- Status Report
- August 7, 2022
NASA Workforce Transition Strategy, 3rd Edition Summary Points July 21, 2009
- This is the third edition of the NASA Workforce Transition Strategy. The first was released in March 2008, the second in October 2008.
- This edition provides updates to the fiscal year (FY) 2009 and FY 2010 Nationwide workforce estimates for human space flight.
- Estimates for the Center-level workforce figures for FY 2010 and for FY 2011 and out have not been updated since the October 2008 release. The next edition of the Strategy will include updates to the current and outyear workforce estimates, based on detailed analysis of the impacts of the FY 2010 budget request and the results of the Review of U.S. Human Space Flight Plans (the “Augustine Panel”).
- Sections that have not been updated, and were included in previous editions as background information on the NASA workforce transition strategy and process, have been removed from this edition. The October 2008 update can be viewed at: http://www.nasa.gov/mission_pages/transition/home/second_strategy_report.html
- NASA and its contractors face difficult challenges over the next few years. We must:
- Safely fly out the Space Shuttle and complete the International Space Station (ISS) to honor our commitments to our international partners.
- Retire the Space Shuttle once the manifest is complete.
- Bring Orion and Ares I into operation as soon as possible.
- Use the ISS to develop technologies and biomedical countermeasures which will enable long- duration human spaceflight, and enable its use as a National Laboratory.
- Ongoing work to field an initial operating capability (IOC) for Ares I and Orion in 2015 is proceeding.
Changes in the Third Edition
- The workforce estimates for FY 2009 and FY 2010 reflect current Space Shuttle and Constellation Initial Operational Capability (IOC) plans, including:
- Aligning work to enable an Ares I / Orion IOC in March 2015.
- Increasing Space Shuttle schedule margins by remanifesting two flights onto Space Shuttle Atlantis (OV-103), which previously was scheduled to be retired following the STS-125 servicing mission to the Hubble Space Telescope.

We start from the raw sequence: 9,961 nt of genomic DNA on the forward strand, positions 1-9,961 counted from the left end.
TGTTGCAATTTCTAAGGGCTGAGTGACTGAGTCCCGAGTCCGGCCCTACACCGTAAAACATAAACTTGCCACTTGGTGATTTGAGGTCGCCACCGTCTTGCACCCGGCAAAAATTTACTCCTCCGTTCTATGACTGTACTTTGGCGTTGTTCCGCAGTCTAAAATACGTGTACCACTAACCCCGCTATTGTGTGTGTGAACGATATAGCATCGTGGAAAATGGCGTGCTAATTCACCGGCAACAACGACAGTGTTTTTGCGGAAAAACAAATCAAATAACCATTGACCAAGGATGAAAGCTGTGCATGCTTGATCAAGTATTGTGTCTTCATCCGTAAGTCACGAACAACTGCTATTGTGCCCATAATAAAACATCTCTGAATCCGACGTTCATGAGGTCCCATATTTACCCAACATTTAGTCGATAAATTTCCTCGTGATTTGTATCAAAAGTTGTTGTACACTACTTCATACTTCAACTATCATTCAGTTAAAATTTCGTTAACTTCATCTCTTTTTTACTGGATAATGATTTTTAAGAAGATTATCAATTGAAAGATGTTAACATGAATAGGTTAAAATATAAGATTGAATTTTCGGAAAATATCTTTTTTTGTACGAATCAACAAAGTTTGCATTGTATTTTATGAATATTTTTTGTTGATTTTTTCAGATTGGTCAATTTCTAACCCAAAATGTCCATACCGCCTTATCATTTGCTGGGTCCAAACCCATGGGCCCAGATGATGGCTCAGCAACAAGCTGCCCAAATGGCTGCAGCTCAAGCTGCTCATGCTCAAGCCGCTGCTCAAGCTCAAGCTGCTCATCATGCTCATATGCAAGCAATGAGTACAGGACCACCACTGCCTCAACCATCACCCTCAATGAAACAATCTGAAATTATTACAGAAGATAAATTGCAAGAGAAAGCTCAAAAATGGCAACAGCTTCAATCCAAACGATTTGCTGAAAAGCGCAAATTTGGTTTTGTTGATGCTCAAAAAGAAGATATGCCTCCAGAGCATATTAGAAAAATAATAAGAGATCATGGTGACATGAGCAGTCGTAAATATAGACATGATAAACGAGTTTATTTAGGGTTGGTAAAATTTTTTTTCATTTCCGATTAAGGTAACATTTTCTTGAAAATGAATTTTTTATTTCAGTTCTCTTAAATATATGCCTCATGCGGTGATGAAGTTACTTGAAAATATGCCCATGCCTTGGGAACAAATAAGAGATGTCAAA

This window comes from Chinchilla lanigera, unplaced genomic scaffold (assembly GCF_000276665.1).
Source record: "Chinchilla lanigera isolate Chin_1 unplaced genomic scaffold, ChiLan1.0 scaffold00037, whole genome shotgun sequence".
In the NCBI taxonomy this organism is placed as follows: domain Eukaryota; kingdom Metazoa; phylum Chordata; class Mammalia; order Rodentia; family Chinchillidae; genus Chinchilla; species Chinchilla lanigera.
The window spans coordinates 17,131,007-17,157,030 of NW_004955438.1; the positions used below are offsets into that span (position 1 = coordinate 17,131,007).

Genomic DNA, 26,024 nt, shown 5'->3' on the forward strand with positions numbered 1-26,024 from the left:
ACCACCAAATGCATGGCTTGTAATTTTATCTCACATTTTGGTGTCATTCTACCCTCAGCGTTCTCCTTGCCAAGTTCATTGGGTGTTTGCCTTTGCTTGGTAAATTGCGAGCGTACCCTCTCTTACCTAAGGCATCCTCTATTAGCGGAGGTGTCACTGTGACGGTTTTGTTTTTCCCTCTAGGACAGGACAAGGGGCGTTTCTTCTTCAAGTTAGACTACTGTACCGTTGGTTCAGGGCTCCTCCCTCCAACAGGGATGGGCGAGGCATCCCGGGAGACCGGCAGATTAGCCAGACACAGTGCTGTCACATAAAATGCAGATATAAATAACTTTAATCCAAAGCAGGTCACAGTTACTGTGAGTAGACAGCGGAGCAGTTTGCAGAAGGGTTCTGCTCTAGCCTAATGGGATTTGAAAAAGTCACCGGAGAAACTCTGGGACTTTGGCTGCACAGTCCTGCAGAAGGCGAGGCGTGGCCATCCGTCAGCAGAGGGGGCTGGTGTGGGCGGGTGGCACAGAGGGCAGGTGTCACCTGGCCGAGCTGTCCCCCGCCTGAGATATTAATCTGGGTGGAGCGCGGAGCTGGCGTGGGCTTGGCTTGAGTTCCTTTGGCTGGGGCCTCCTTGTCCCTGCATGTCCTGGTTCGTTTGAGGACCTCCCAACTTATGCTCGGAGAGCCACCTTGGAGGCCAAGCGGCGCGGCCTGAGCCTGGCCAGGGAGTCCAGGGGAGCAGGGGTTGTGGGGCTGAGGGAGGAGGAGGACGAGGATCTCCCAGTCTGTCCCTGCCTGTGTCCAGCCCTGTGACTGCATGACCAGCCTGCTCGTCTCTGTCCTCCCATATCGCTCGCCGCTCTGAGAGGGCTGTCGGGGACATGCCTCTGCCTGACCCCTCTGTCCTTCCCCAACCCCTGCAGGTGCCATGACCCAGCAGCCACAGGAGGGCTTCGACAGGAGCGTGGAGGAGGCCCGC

- Complying with direction provided by Congress in the NASA Authorization Act of 2008 (P.L. 110-422) to refrain from taking any actions prior to the end of April 2009 that would preclude the option of flying the Space Shuttle beyond the planned 2010 retirement date.
- Significantly improved estimates of workforce requirements associated with Shuttle transition and retirement activities.
- Workforce levels in FY 2009 and FY 2010 are higher than previously reported due to changes to the Shuttle manifest (including the addition of an additional flight to carry the Alpha Magnetic Spectrometer to the ISS in 2010) and previously unallocated Constellation dollars being assigned work content in FY 2009.
- Specific issues:
- Nationwide –3rd Edition workforce estimates for FY 2009 are ~200-900 higher, and FY 2010 estimates are ~ 700-1,100 higher, than were provided in the 2nd Edition due primarily to changes in the Shuttle manifest.
- Kennedy Space Center (KSC) — 3rd Edition estimates for FY 2009 are equivalent to the 2nd Edition estimates.
- Johnson Space Center (JSC)- –. 3rd Edition WYE estimates for FY 2009 are higher than they were in the 2nd Edition. The low/high for contractor Work-Year Equivalent (WYE) is 6,500/7,400 (versus 6,000/6,200 in the 2nd Edition). Increased estimates include ~300 increase in WYE for SSP and ~600-700 increase in WYE for CxP.
- Marshall Space Flight Center (MSFC) –3rd Edition estimates for FY 2009 are higher than they were in the 2nd Edition. WYE low/high for the 3rd Edition is 4,500 (versus 2,900/3,100 in 2nd Edition). The increase in WYE is due mostly to a more complete understanding of off- site ATK work in Utah and Pratt and Whitney Rocketdyne work in Florida, managed by MSFC.
- Stennis Space Center (SSC) — The 3rd Edition estimates for FY 2009 are higher than they were in the 2nd Edition. FTE estimates are essentially the same (~50 in the 3rd Edition versus ~100 in the 2nd Edition, which partially reflects moving toward estimating the SSC workforce to the nearest 10 rather than the nearest 100). The WYE estimate for the 3rd Edition 300 is the same as the 2nd Edition estimate (300).
- Workforce morale in the Space Shuttle Program continues to be high. Seventy percent of respondents say they will stay through the end of the Program, which is consistent with both plans for having enough critical skills to safely fly out the Shuttle Program and contractor drawdown plans.